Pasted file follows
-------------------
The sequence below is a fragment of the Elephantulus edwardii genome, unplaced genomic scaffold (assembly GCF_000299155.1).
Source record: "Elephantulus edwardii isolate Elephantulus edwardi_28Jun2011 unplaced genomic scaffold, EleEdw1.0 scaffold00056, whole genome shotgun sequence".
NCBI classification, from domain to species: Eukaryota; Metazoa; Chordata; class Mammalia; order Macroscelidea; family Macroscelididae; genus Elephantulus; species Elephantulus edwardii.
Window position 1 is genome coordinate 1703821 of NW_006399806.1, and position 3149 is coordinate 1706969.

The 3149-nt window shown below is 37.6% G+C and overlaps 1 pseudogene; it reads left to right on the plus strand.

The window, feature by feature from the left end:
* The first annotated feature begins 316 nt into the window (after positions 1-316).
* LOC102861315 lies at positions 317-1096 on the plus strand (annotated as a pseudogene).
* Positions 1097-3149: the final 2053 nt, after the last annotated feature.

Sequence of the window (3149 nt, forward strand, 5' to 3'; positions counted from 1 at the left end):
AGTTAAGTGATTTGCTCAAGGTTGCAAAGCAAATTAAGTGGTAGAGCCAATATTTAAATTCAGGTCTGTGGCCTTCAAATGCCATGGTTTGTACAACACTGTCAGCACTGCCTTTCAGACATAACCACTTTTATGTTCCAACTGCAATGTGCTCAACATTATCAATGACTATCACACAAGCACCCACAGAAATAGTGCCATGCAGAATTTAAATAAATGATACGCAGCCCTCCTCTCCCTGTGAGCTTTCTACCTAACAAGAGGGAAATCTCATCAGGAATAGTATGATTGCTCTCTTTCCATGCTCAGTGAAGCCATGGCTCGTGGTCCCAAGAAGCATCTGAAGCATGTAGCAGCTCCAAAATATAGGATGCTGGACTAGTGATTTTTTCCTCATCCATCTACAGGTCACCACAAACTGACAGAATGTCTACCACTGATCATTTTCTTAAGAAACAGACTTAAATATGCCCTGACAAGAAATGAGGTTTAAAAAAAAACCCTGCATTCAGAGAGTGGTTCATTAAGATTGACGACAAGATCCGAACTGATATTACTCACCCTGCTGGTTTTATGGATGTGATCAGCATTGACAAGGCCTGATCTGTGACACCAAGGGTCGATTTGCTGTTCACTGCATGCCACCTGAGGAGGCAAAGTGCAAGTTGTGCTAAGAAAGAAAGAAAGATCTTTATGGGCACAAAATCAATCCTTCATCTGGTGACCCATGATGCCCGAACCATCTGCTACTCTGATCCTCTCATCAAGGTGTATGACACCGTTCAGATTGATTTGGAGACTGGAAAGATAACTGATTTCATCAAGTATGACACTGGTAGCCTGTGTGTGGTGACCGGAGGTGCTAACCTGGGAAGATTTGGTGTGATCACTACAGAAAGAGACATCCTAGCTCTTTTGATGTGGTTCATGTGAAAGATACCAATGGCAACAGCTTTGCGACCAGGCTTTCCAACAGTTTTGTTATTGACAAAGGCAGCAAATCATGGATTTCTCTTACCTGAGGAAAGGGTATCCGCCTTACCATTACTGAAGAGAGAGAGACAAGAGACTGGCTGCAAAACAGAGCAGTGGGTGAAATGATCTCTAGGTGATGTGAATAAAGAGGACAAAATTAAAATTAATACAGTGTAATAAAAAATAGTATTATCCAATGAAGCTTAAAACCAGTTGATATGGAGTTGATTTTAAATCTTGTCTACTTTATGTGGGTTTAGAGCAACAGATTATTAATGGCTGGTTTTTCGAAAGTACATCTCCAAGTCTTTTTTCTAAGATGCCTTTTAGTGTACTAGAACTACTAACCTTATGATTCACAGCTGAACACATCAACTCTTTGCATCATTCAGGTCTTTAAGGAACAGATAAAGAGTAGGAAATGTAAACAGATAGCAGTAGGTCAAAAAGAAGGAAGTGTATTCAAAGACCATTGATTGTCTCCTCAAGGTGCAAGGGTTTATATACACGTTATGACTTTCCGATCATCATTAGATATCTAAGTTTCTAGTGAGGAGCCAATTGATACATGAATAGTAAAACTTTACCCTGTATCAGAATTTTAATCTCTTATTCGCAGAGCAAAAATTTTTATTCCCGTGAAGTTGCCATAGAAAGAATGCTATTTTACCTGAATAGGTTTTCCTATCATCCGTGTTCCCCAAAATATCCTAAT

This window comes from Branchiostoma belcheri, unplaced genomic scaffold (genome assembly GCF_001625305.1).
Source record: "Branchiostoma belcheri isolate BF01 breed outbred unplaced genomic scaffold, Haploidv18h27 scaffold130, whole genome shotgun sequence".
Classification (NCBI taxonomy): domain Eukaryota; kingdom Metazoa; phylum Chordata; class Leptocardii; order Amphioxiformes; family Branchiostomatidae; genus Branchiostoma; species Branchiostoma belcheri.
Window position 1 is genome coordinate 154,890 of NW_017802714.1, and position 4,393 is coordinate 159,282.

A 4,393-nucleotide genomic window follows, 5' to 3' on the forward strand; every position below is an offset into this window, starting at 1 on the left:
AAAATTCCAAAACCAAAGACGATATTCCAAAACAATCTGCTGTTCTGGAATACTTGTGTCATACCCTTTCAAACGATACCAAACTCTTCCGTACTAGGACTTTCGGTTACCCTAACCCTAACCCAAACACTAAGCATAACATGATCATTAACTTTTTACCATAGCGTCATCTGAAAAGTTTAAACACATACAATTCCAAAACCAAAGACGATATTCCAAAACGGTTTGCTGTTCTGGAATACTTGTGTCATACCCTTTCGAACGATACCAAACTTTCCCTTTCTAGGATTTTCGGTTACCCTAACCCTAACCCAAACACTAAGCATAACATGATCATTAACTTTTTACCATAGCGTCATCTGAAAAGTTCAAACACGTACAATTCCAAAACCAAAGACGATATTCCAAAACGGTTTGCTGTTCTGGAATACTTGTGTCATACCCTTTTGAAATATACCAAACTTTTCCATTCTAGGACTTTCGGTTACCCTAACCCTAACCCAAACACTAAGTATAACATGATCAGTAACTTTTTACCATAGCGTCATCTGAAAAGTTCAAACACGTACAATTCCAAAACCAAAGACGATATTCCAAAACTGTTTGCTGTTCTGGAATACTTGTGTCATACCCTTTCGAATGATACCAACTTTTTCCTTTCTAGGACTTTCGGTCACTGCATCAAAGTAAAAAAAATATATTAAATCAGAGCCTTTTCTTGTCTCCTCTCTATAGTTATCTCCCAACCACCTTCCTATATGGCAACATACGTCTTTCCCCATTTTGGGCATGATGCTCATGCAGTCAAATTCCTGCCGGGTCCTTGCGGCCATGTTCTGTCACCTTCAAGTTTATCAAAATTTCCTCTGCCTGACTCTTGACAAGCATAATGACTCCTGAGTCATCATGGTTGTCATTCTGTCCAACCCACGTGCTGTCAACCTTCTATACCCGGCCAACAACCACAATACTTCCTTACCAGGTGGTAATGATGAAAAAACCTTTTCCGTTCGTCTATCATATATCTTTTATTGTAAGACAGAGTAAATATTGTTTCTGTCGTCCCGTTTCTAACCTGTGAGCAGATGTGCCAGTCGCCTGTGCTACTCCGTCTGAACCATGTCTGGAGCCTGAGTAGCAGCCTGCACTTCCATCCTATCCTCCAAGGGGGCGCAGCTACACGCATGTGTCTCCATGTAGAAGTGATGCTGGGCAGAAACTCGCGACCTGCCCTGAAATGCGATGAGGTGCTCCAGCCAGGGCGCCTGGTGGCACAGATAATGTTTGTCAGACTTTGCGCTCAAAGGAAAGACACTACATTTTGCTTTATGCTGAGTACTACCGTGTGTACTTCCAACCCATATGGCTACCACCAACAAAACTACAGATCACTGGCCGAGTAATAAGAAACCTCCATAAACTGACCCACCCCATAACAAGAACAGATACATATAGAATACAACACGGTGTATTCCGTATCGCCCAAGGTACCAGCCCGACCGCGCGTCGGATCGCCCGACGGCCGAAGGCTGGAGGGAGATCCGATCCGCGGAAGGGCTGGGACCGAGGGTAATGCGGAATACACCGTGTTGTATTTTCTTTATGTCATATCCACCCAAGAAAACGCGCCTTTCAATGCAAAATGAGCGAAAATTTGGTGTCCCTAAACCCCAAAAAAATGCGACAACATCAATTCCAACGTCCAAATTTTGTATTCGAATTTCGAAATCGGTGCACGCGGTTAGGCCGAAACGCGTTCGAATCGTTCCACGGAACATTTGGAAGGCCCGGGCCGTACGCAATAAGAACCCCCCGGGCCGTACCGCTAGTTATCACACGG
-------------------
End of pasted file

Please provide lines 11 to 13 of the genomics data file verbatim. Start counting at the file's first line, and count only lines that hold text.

AGTTAAGTGATTTGCTCAAGGTTGCAAAGCAAATTAAGTGGTAGAGCCAATATTTAAATTCAGGTCTGTGGCCTTCAAATGCCATGGTTTGTACAACACTGTCAGCACTGCCTTTCAGACATAACCACTTTTATGTTCCAACTGCAATGTGCTCAACATTATCAATGACTATCACACAAGCACCCACAGAAATAGTGCCATGCAGAATTTAAATAAATGATACGCAGCCCTCCTCTCCCTGTGAGCTTTCTACCTAACAAGAGGGAAATCTCATCAGGAATAGTATGATTGCTCTCTTTCCATGCTCAGTGAAGCCATGGCTCGTGGTCCCAAGAAGCATCTGAAGCATGTAGCAGCTCCAAAATATAGGATGCTGGACTAGTGATTTTTTCCTCATCCATCTACAGGTCACCACAAACTGACAGAATGTCTACCACTGATCATTTTCTTAAGAAACAGACTTAAATATGCCCTGACAAGAAATGAGGTTTAAAAAAAAACCCTGCATTCAGAGAGTGGTTCATTAAGATTGACGACAAGATCCGAACTGATATTACTCACCCTGCTGGTTTTATGGATGTGATCAGCATTGACAAGGCCTGATCTGTGACACCAAGGGTCGATTTGCTGTTCACTGCATGCCACCTGAGGAGGCAAAGTGCAAGTTGTGCTAAGAAAGAAAGAAAGATCTTTATGGGCACAAAATCAATCCTTCATCTGGTGACCCATGATGCCCGAACCATCTGCTACTCTGATCCTCTCATCAAGGTGTATGACACCGTTCAGATTGATTTGGAGACTGGAAAGATAACTGATTTCATCAAGTATGACACTGGTAGCCTGTGTGTGGTGACCGGAGGTGCTAACCTGGGAAGATTTGGTGTGATCACTACAGAAAGAGACATCCTAGCTCTTTTGATGTGGTTCATGTGAAAGATACCAATGGCAACAGCTTTGCGACCAGGCTTTCCAACAGTTTTGTTATTGACAAAGGCAGCAAATCATGGATTTCTCTTACCTGAGGAAAGGGTATCCGCCTTACCATTACTGAAGAGAGAGAGACAAGAGACTGGCTGCAAAACAGAGCAGTGGGTGAAATGATCTCTAGGTGATGTGAATAAAGAGGACAAAATTAAAATTAATACAGTGTAATAAAAAATAGTATTATCCAATGAAGCTTAAAACCAGTTGATATGGAGTTGATTTTAAATCTTGTCTACTTTATGTGGGTTTAGAGCAACAGATTATTAATGGCTGGTTTTTCGAAAGTACATCTCCAAGTCTTTTTTCTAAGATGCCTTTTAGTGTACTAGAACTACTAACCTTATGATTCACAGCTGAACACATCAACTCTTTGCATCATTCAGGTCTTTAAGGAACAGATAAAGAGTAGGAAATGTAAACAGATAGCAGTAGGTCAAAAAGAAGGAAGTGTATTCAAAGACCATTGATTGTCTCCTCAAGGTGCAAGGGTTTATATACACGTTATGACTTTCCGATCATCATTAGATATCTAAGTTTCTAGTGAGGAGCCAATTGATACATGAATAGTAAAACTTTACCCTGTATCAGAATTTTAATCTCTTATTCGCAGAGCAAAAATTTTTATTCCCGTGAAGTTGCCATAGAAAGAATGCTATTTTACCTGAATAGGTTTTCCTATCATCCGTGTTCCCCAAAATATCCTAAT

This window comes from Branchiostoma belcheri, unplaced genomic scaffold (genome assembly GCF_001625305.1).
Source record: "Branchiostoma belcheri isolate BF01 breed outbred unplaced genomic scaffold, Haploidv18h27 scaffold130, whole genome shotgun sequence".